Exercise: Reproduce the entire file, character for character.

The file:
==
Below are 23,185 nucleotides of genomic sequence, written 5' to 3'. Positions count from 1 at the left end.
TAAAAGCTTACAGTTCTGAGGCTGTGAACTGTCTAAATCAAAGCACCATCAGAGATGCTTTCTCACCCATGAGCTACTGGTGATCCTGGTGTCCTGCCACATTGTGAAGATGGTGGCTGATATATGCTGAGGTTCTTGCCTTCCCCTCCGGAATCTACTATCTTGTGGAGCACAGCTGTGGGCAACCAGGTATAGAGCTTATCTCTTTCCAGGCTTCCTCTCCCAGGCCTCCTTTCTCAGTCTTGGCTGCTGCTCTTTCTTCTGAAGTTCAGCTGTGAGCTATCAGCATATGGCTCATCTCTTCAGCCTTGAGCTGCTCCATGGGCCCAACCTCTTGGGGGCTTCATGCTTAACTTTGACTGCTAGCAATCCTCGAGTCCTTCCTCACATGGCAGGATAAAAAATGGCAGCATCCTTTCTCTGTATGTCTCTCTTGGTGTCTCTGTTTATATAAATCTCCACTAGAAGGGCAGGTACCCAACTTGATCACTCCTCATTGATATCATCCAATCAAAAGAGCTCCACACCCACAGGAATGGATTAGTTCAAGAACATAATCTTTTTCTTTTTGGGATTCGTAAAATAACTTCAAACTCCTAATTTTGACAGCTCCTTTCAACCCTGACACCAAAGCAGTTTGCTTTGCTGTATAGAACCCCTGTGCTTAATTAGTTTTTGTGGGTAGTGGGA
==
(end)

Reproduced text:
Below are 23,185 nucleotides of genomic sequence, written 5' to 3'. Positions count from 1 at the left end.
TAAAAGCTTACAGTTCTGAGGCTGTGAACTGTCTAAATCAAAGCACCATCAGAGATGCTTTCTCACCCATGAGCTACTGGTGATCCTGGTGTCCTGCCACATTGTGAAGATGGTGGCTGATATATGCTGAGGTTCTTGCCTTCCCCTCCGGAATCTACTATCTTGTGGAGCACAGCTGTGGGCAACCAGGTATAGAGCTTATCTCTTTCCAGGCTTCCTCTCCCAGGCCTCCTTTCTCAGTCTTGGCTGCTGCTCTTTCTTCTGAAGTTCAGCTGTGAGCTATCAGCATATGGCTCATCTCTTCAGCCTTGAGCTGCTCCATGGGCCCAACCTCTTGGGGGCTTCATGCTTAACTTTGACTGCTAGCAATCCTCGAGTCCTTCCTCACATGGCAGGATAAAAAATGGCAGCATCCTTTCTCTGTATGTCTCTCTTGGTGTCTCTGTTTATATAAATCTCCACTAGAAGGGCAGGTACCCAACTTGATCACTCCTCATTGATATCATCCAATCAAAAGAGCTCCACACCCACAGGAATGGATTAGTTCAAGAACATAATCTTTTTCTTTTTGGGATTCGTAAAATAACTTCAAACTCCTAATTTTGACAGCTCCTTTCAACCCTGACACCAAAGCAGTTTGCTTTGCTGTATAGAACCCCTGTGCTTAATTAGTTTTTGTGGGTAGTGGGA